Date of this Version
“Life is the highest good; in an environment where survival requires constant effort, . . . the richest blessing is abundance of food and children.”
Kachina dolls, those representations of the dancers who impersonate the supernatural kachinas, have captured the fancy of many art lovers for their colorfulness, the skill with which they are frequently made, and the variety of kachina forms they represent. To the collector, they are art objects, to be appreciated in terms of color, design and quality of craftsmanship. To the historian or museum curator, they are representative of the kachinas; as such, they are classified and their history and distribution are traced. The dolls have become the object of study in this regard by such authorities as Colton (1959), Erickson (1977), Fewkes (1894), and Wright (1977). But rarely has the doll been analyzed as a symbolic object in a gift exchange between two types of kin, going from father to daughter. This analysis is not concerned with the doll as an art form or as a representation of particular kinds of kachinas; rather, it will observe the doll as an artifact and attempt to answer two questions: Why is it the duty of a father to give the doll to his daughter? And why is the gift a representation of a kachina rather than something else?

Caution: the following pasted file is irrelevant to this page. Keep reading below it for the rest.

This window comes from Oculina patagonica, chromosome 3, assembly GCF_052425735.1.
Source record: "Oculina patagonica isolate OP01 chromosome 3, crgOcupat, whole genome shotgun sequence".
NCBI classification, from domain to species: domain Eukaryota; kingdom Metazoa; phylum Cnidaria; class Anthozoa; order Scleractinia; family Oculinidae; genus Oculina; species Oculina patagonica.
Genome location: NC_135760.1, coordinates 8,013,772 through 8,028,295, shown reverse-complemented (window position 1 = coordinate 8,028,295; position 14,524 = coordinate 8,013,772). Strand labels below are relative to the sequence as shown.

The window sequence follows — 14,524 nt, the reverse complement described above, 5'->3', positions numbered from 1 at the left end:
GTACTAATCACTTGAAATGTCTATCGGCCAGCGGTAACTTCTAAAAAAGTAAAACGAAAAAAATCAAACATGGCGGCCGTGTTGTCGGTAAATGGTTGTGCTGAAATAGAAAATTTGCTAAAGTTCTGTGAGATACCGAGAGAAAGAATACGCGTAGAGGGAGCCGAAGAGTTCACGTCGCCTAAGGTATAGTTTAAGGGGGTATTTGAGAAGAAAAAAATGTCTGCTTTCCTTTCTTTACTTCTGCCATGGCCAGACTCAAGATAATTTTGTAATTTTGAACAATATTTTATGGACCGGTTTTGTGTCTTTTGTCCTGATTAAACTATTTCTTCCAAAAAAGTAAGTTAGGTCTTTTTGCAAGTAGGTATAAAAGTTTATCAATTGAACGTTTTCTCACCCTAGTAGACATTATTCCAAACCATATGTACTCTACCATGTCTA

Let us first look at the circumstances of the gift. Dolls are usually given indirectly by fathers to daughters. The father arranges for a kachina dancer to present his daughter with a doll. The relationship between giver and recipient can be any of the father-daughter relationships that exist in the Hopi social world: the “real” father of the female, any man of his clan whom the female addresses as father in the clan sense, or any man who is addressed as father because he is the brother of a ceremonial mother, a woman who has sponsored the female through an initiation into a ceremonial society. The term female has been selected because it is not just a girl who receives dolls; she is given her first doll shortly after birth and can go on receiving them throughout her entire life.
The dolls are kachina representations, and they are most frequently given at the two great kachina ceremonies: Powamu, or Bean Dance, and Niman, or Home Dance, the last dance of the kachinas before they go “home” to the San Francisco Peaks and to their dance cycle in the underworld. Both of these ceremonies have agricultural connotations: The Bean Dance anticipates the planting season, with the forced sprouting of beans a foretaste of the good crops to come; while the Home Dance anticipates the harvest as the kachina dancers bring melons and other foods into the plaza to distribute among the onlookers.
With these two facts in mind, the relationship of giver and recipient and the nature of the gift, an exploration of the father-daughter relationship and the special meaning of kachinas for females becomes more significant. In addition, the gift itself—its derivation and content must be analyzed.